Robert James Campbell, 41, would be the first U.S. inmate put to death since the botched execution of Clayton Lockett, whose vein collapsed during his lethal injection, prompting prison officials to halt the execution. He later died of a heart attack.
Like Oklahoma, Texas won't say where it obtains the drugs it uses in executions, saying it needs to protect the identity of the producer to protect it from possible threats by death penalty opponents. Unlike Oklahoma, which used a three-drug combination in Lockett's execution, Texas uses a single dose of the sedative pentobarbital to kill inmates.
Campbell's attorneys say Lockett's failed execution proves what many inmates have been arguing since states turned to made-to-order drugs: that the drugs put the inmates at risk of being subjected to inhumane pain and suffering.
"This is a crucial moment when Texas must recognize that death row prisoners can no longer presume safety unless full disclosure is compelled so that the courts can fully review the lethal injection drugs to be used and ensure that they are safe and legal," said Maurie Levin, one of Campbell's attorneys.
The state's attorneys, though, say Campbell's claims are speculative and fall "far short" of demonstrating a significant risk of severe pain.
"The Constitution does not require the elimination of all risk of pain," argued Ellen Stewart-Klein, an assistant Texas attorney general.
Campbell's execution would be the eighth this year for Texas, which kills more inmates than any other state, and the fourth in recent weeks to use the compounded pentobarbital.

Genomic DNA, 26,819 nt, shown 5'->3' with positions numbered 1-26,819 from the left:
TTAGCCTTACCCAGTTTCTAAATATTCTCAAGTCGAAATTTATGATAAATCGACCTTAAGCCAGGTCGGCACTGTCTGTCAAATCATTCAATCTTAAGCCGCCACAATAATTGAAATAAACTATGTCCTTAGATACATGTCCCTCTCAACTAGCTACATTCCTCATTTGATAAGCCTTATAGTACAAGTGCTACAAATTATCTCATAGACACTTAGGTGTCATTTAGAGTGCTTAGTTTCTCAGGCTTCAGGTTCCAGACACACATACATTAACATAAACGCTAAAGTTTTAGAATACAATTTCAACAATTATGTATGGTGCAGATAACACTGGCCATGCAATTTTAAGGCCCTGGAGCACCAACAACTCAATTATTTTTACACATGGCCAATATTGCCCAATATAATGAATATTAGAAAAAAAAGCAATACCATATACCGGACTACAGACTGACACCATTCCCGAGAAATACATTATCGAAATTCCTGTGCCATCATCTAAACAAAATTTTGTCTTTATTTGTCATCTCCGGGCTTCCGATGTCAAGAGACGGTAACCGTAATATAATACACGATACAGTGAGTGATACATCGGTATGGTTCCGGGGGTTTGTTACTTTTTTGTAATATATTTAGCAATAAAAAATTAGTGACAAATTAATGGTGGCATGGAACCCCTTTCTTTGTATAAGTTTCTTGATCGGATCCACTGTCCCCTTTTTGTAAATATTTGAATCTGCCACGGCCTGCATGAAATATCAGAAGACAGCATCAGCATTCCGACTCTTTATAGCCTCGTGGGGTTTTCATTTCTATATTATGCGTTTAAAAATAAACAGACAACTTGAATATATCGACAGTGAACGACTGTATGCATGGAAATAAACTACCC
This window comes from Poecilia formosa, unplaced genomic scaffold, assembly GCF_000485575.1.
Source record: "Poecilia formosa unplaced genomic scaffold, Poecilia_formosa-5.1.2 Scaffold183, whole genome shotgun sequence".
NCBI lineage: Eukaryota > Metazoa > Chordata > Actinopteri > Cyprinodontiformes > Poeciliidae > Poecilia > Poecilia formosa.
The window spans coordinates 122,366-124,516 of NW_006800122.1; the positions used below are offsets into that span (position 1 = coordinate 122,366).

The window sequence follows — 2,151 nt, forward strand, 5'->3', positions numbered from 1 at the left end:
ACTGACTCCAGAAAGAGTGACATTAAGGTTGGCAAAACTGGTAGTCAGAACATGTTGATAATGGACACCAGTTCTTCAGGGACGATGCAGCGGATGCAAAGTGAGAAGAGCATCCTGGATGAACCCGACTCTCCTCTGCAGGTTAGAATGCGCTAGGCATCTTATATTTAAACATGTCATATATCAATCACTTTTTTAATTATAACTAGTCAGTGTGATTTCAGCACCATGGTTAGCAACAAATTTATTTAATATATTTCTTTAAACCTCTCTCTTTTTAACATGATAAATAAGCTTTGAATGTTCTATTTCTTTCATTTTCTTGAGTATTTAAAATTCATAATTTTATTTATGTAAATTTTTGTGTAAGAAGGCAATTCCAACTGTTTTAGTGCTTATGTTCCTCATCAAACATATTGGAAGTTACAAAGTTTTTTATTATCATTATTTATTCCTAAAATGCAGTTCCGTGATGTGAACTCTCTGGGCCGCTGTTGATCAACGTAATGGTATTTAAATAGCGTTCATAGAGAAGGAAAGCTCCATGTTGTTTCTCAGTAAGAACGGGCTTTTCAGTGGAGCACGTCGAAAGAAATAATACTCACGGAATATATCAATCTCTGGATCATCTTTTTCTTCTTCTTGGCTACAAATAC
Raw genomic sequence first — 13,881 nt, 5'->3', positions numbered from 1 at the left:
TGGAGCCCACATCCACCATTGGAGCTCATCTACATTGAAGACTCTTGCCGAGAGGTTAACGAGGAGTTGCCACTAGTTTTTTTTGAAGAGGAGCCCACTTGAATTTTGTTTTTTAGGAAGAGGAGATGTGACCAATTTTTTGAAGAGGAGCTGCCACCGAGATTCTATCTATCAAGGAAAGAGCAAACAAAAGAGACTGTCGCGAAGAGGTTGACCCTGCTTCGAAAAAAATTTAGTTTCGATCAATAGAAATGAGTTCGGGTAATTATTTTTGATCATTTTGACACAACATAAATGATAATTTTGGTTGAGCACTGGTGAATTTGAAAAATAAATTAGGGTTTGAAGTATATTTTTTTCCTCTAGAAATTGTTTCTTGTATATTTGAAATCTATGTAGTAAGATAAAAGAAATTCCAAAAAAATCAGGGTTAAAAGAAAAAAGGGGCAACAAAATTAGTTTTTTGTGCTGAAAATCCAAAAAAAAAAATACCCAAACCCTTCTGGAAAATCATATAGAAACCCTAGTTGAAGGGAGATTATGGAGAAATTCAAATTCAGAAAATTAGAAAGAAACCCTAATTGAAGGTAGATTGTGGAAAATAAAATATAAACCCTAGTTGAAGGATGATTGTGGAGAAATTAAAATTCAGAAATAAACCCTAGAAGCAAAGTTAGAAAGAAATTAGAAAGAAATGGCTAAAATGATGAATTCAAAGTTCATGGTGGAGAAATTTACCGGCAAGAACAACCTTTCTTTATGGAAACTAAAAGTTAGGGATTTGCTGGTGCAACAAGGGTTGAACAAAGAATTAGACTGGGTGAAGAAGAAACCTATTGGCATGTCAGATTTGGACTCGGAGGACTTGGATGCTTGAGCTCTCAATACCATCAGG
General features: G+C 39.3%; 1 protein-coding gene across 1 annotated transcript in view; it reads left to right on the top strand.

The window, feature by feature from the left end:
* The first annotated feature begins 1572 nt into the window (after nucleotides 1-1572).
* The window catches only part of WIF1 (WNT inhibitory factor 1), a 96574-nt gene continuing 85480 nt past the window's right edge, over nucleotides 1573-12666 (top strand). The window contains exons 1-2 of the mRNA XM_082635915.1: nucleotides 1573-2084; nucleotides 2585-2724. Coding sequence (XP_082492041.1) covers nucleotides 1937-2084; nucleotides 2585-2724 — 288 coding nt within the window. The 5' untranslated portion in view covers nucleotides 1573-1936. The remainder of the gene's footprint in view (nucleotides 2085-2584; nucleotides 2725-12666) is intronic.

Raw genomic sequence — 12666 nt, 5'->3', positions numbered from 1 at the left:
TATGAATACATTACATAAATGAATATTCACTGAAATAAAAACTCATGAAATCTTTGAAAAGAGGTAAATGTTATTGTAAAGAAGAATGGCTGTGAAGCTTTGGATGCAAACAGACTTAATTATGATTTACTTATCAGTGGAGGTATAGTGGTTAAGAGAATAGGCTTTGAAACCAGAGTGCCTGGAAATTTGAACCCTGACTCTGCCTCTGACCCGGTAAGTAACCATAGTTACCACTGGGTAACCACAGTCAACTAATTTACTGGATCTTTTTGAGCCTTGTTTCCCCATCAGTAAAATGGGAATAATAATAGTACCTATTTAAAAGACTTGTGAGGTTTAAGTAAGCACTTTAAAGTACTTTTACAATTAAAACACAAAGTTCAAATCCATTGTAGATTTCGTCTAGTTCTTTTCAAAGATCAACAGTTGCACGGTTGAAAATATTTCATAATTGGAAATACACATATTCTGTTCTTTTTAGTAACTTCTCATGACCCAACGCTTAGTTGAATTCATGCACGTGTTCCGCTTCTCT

Texas invoked confidentiality in late March when it obtained a new supply of pentobarbital to replace a stock that had reached its expiration date.
Campbell's appeals moved Monday to the 5th U.S. Circuit Court of Appeals after they were rejected by state courts and lower federal courts.
In the appeal that challenges the secrecy surrounding the drug, U.S. District Judge Keith Ellison said he couldn't overturn 5th Circuit decisions in similar cases, but he urged the higher court to reconsider its rulings, saying they seemed "to shield crucial elements of the execution process from open inquiry."
Another appeal before the 5th Circuit holds that Campbell isn't mentally competent enough to execute because he has a 69 IQ, and courts have generally set a 70 IQ as the minimum threshold.
Campbell was convicted of capital murder for the January 1991 slaying of a 20-year-old Houston bank teller, Alexandra Rendon. She was abducted while putting gas into her car, robbed, raped and shot.
"This was not a shoot and rob and run away," Rendon's cousin, Israel Santana, said. "The agony she had to go through. ... It works me up."
Rendon, who had been making wedding plans, was buried wearing her recently purchased wedding dress.
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